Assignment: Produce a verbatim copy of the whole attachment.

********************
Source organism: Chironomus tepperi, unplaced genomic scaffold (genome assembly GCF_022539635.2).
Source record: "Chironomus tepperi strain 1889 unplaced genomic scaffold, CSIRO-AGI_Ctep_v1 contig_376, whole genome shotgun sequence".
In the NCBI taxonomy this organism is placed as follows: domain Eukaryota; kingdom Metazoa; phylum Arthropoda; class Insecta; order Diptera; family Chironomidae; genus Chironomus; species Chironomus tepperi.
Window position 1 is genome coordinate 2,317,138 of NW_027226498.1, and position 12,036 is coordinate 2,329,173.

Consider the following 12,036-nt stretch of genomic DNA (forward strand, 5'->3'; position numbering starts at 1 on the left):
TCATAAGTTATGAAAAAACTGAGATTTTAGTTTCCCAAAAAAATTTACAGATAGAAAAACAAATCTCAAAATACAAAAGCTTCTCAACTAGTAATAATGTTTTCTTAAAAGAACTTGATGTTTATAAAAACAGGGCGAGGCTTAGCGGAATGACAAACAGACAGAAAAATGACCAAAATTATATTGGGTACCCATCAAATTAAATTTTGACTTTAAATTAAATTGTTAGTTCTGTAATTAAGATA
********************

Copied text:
Source organism: Chironomus tepperi, unplaced genomic scaffold (genome assembly GCF_022539635.2).
Source record: "Chironomus tepperi strain 1889 unplaced genomic scaffold, CSIRO-AGI_Ctep_v1 contig_376, whole genome shotgun sequence".
In the NCBI taxonomy this organism is placed as follows: domain Eukaryota; kingdom Metazoa; phylum Arthropoda; class Insecta; order Diptera; family Chironomidae; genus Chironomus; species Chironomus tepperi.
Window position 1 is genome coordinate 2,317,138 of NW_027226498.1, and position 12,036 is coordinate 2,329,173.

Consider the following 12,036-nt stretch of genomic DNA (forward strand, 5'->3'; position numbering starts at 1 on the left):
TCATAAGTTATGAAAAAACTGAGATTTTAGTTTCCCAAAAAAATTTACAGATAGAAAAACAAATCTCAAAATACAAAAGCTTCTCAACTAGTAATAATGTTTTCTTAAAAGAACTTGATGTTTATAAAAACAGGGCGAGGCTTAGCGGAATGACAAACAGACAGAAAAATGACCAAAATTATATTGGGTACCCATCAAATTAAATTTTGACTTTAAATTAAATTGTTAGTTCTGTAATTAAGATA